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Bizarre ‘Brainwash’ festival is good program

By Peter Crimmins Daily Planet correspondent
Friday August 03, 2001

What does it mean to be brainwashed? 

Dave Krzysik of the Brainwash Film Festival can’t explain it, but he knows it when he sees it. He and a loose collection of cohorts have cobbled together a five-day presentation of largely loony short films and videos that are as difficult to categorize as they are to rationalize. 

A computer-generated poem about a toy animal with no head. Bad gastronomical decisions on New Orleans. Swimming with chickens. The films of Brainwash laugh at intellect and instead demand to be intuited. 

“Brainwash is a little elusive,” said Krzylic from his Rockridge home. He credits festival programmer Vikki Vaden’s ability to mesmerize audiences with an impressionistic arrangement of films. After last year’s showing at a San Francisco alternative film venue, The Werepad, Brainwash had to turn up the house lights to get the audience to leave. 

This year the festival plays for three days beginning Friday at the Pyramid Ale brewery/restaurant on Gilman Street in Berkeley. The selections were chosen because there were “Brainwash,” said Krzylic, an amorphous criteria, part of which was a tendency for low production values. 

“Tour Tips #14” by Danny Plotnick, is the first foray into video for the heretofore reigning “King of the Super-8.” It tells a very brief story told with clip-art collage of a drummer in a touring rock band who gets sick from overeating in New Orleans. Presented as a spoof of a television public service announcement, “Tour Tips” is a visually sharp and clean depiction of a disgusting incident in the life of an indulgent rock and roller.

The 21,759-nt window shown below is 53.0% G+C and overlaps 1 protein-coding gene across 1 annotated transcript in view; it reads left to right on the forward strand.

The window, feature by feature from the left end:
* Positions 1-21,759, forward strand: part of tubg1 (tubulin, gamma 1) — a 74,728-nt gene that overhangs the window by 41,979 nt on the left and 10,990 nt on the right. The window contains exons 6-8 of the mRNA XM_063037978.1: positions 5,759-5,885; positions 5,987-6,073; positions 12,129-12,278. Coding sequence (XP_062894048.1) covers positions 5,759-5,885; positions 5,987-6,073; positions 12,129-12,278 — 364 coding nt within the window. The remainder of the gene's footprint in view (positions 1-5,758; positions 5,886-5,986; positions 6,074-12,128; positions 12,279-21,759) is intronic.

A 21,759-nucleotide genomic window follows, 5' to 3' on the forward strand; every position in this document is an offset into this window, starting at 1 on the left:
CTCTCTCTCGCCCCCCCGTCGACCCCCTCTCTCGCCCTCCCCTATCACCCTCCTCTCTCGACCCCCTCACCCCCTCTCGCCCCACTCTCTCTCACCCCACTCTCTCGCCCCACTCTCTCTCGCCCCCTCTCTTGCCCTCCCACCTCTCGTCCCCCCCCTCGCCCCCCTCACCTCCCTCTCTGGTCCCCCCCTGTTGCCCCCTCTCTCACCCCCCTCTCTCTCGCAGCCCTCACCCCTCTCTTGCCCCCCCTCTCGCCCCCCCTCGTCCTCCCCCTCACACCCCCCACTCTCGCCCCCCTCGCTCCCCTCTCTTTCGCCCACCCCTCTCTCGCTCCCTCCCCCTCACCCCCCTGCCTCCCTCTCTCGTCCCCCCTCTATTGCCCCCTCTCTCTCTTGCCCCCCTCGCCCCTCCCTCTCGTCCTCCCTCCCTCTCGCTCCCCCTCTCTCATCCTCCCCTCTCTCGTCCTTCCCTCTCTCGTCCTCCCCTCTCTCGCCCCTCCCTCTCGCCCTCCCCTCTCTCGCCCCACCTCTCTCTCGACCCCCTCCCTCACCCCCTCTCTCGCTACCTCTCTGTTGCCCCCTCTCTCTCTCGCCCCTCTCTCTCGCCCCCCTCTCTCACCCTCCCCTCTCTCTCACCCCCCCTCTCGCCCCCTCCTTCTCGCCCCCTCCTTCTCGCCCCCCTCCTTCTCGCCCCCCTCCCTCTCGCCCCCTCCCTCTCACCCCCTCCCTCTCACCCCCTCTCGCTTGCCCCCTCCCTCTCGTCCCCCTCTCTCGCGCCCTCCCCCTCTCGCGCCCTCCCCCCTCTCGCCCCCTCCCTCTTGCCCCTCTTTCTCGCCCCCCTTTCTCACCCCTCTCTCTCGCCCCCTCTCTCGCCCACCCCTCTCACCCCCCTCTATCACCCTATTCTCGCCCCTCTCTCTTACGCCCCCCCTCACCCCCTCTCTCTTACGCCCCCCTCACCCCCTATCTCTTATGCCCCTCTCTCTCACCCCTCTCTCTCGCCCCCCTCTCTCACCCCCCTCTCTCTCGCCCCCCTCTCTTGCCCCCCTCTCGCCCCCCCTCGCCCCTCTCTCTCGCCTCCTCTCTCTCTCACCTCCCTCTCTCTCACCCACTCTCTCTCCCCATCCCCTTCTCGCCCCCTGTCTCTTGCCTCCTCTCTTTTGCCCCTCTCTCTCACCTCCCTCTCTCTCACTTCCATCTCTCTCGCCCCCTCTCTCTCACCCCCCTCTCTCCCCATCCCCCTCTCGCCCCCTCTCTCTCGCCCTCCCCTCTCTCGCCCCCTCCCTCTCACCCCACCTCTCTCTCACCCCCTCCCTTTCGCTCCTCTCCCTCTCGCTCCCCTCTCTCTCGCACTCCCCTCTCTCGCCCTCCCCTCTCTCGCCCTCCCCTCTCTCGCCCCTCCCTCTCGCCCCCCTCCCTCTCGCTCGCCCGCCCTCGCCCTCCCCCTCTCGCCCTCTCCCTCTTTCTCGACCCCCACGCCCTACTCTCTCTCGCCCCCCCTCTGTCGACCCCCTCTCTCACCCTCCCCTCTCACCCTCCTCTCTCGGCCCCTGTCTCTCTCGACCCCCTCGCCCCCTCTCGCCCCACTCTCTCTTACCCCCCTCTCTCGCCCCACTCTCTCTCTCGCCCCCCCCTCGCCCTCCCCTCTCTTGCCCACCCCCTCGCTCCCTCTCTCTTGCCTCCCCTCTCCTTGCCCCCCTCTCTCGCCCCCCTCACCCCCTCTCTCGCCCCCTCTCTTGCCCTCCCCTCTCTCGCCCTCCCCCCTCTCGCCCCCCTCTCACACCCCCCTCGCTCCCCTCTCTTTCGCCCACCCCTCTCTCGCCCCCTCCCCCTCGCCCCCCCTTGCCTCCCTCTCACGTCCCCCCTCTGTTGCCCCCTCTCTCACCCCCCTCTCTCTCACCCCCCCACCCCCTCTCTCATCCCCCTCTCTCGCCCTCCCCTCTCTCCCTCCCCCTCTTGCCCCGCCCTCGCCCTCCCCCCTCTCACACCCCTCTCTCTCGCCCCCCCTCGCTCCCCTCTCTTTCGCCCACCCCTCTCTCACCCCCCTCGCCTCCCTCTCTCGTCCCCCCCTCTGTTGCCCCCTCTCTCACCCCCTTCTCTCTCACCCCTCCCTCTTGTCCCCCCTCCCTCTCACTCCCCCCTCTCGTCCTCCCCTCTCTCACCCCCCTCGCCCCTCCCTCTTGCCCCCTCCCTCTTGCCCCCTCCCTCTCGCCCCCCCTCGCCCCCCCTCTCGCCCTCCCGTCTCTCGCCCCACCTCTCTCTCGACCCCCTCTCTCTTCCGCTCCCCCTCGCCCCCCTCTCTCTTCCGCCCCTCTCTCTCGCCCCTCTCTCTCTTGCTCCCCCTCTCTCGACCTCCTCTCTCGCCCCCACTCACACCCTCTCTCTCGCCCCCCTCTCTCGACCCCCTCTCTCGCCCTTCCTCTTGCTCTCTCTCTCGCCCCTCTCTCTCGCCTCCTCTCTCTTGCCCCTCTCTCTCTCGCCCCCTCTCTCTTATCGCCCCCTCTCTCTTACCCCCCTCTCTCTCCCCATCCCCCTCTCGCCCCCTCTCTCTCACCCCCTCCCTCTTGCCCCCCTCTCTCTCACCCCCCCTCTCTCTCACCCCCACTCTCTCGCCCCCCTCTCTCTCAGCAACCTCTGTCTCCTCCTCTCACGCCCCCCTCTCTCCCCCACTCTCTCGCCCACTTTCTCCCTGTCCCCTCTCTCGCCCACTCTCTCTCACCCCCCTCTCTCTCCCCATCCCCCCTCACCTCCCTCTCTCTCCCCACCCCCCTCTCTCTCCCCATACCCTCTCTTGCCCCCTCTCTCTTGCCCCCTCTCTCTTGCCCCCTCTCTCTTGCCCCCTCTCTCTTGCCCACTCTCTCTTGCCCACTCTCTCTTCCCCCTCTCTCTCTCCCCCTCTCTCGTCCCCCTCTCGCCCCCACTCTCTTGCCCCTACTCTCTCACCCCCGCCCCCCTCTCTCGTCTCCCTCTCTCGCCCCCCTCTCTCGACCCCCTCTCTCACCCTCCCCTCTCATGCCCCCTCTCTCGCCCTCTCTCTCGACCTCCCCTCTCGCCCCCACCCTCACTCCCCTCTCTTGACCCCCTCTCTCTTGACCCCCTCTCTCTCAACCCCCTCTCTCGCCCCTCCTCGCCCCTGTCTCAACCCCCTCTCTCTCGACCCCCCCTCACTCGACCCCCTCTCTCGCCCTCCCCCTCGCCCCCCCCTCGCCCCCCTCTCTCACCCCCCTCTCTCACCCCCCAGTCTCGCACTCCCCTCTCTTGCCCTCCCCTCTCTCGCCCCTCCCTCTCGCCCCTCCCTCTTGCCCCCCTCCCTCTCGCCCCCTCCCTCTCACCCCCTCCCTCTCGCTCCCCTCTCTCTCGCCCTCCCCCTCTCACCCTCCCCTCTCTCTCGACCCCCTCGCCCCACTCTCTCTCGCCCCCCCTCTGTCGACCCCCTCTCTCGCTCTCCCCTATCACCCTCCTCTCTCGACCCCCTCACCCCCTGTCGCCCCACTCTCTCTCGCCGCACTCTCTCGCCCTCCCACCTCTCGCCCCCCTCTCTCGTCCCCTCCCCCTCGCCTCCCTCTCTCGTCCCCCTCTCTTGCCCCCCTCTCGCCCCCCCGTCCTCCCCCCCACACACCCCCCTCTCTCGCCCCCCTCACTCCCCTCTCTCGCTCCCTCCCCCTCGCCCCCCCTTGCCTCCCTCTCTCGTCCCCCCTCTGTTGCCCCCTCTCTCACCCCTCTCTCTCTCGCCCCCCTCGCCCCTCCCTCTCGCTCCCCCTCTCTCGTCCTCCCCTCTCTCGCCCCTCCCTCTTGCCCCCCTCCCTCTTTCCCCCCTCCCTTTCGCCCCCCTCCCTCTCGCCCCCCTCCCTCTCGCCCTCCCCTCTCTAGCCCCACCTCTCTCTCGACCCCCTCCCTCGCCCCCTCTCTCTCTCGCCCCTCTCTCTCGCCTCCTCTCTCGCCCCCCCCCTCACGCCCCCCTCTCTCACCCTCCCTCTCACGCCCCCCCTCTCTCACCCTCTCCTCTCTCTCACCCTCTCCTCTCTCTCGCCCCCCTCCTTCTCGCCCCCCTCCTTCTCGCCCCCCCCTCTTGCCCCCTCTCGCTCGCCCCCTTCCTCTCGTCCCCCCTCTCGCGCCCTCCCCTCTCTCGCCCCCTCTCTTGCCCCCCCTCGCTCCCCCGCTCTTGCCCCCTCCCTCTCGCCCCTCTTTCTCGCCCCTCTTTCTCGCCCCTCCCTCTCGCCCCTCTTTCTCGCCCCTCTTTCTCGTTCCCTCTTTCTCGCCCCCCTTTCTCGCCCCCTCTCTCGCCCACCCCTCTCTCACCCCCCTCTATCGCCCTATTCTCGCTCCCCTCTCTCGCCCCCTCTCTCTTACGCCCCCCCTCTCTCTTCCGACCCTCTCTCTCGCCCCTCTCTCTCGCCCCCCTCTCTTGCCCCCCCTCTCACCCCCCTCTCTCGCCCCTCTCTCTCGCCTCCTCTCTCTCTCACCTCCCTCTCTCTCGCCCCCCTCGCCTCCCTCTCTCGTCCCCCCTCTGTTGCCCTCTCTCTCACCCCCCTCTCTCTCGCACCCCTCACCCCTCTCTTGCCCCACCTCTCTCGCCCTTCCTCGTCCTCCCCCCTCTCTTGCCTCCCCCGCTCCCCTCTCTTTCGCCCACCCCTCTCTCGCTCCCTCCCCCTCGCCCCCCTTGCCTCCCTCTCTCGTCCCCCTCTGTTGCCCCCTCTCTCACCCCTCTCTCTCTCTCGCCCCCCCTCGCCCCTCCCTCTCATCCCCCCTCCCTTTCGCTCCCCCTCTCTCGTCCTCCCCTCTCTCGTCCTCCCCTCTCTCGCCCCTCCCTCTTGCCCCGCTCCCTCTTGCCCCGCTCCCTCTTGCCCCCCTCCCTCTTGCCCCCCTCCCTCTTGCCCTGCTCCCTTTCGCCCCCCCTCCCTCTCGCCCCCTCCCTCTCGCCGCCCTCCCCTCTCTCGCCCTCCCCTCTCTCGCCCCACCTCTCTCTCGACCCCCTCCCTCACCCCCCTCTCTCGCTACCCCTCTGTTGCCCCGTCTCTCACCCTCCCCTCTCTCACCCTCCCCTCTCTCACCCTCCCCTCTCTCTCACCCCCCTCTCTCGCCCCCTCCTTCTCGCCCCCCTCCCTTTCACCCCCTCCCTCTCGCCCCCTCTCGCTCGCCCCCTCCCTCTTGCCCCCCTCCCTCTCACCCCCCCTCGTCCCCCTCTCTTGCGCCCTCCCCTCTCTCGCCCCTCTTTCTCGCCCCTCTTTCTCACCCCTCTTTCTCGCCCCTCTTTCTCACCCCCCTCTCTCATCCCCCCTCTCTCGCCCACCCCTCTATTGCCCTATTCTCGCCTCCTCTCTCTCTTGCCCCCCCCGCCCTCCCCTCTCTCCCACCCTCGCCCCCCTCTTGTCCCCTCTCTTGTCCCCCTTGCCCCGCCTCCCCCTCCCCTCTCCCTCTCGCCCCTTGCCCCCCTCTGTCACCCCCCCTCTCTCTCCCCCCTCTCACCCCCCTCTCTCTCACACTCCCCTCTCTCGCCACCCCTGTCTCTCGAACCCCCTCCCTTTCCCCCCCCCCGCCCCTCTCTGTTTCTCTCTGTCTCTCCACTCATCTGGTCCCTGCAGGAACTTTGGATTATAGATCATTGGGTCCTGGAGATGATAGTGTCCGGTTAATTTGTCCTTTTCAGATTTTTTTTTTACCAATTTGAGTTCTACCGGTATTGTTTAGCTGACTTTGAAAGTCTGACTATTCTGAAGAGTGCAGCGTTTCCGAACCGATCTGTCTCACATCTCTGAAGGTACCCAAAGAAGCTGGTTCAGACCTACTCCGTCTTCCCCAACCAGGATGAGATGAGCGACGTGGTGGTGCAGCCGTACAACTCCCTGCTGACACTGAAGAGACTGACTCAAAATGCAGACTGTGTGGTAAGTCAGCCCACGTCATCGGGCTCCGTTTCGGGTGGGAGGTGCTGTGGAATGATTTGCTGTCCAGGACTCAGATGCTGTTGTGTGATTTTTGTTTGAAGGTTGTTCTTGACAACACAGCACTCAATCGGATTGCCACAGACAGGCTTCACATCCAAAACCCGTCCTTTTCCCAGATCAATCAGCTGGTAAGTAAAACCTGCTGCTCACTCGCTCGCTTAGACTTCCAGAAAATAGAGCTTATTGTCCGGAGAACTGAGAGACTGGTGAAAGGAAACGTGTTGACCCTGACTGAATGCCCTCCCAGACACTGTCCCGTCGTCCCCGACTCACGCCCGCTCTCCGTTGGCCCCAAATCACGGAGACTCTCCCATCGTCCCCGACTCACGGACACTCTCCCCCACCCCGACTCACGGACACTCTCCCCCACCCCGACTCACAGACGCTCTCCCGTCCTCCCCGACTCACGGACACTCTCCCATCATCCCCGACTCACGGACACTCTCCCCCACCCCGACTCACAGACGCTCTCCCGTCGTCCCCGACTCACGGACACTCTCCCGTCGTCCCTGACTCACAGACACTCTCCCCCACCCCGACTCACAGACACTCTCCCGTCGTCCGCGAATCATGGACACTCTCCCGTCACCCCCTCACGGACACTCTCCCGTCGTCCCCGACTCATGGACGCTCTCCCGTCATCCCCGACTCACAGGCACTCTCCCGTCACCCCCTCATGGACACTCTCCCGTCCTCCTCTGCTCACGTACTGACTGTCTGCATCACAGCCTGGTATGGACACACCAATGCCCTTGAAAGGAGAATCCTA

“Fowl Play” is a spoof of paranoia and sexual deceit as two women lie in bed idly surfing through a montage of random television images. The implied lesbian domestic scene is darkened by an ominous, telltale smell. The sweat of guilt beads on the guilty woman’s forehead as she tries to hide her crimes of poultry and chlorinated water. 

In a particularly bawdy moment, the nervous woman furtively smells her fingers as though they were the smoking gun. 

“That was completely improvised,” said Berkeley-based filmmaker Mary C. Mathews, crediting her actress for making the absurd sexual metaphor more explicit. The film started as a humble three-panel cartoon which Mathews developed into a one-minute play for a New York City festival of one-minute plays. She won that festival award then further developed the idea into a three-minute film for a festival of short films created last year by San Francisco radio station Alice. 

“We wanted to make something really out there,” said Mathews, whose film did not play at the Alice festival but its crazy humor gave it that elusive “Brainwash” quality. Chickens, as any comedian knows, are inherently funny things. 

Brainwash has a taste for the bizarre, and its pedigree encourages acts of deflating artistic pomposity. Krzylic claims the festival lineage can be traced back to the original Merry Pranksters, a 1960’s troupe of heads and hipsters led through counter-culture antics by Ken Kesey and the “Further” bus. 

The descendant generations of cultural noisemakers called themselves the Suicide Club, the Cacophony Society (instrumental in creating the annual Burning Man desert freak-out) and now the tech-savvy pranksters communicate via the Laughing Squid internet server. 

Now in its seventh year, the Brainwash festival began with the cumbersome title “1st Annual Cacophony Drive-In Movie Festival.” “’Brainwash’ says all that,” said Krzylic who renamed the festival after a San Francisco laundromat, “and it’s a lot shorter.”  

The drive-in aspect of the original festival has not been completely lost. The screenings at Pyramid Ale today, Saturday and Sunday will be outdoors. It will not be possible to actually drive up to the screen, however, and Krzylic encourages moviegoers to dress warmly and bring their own chairs.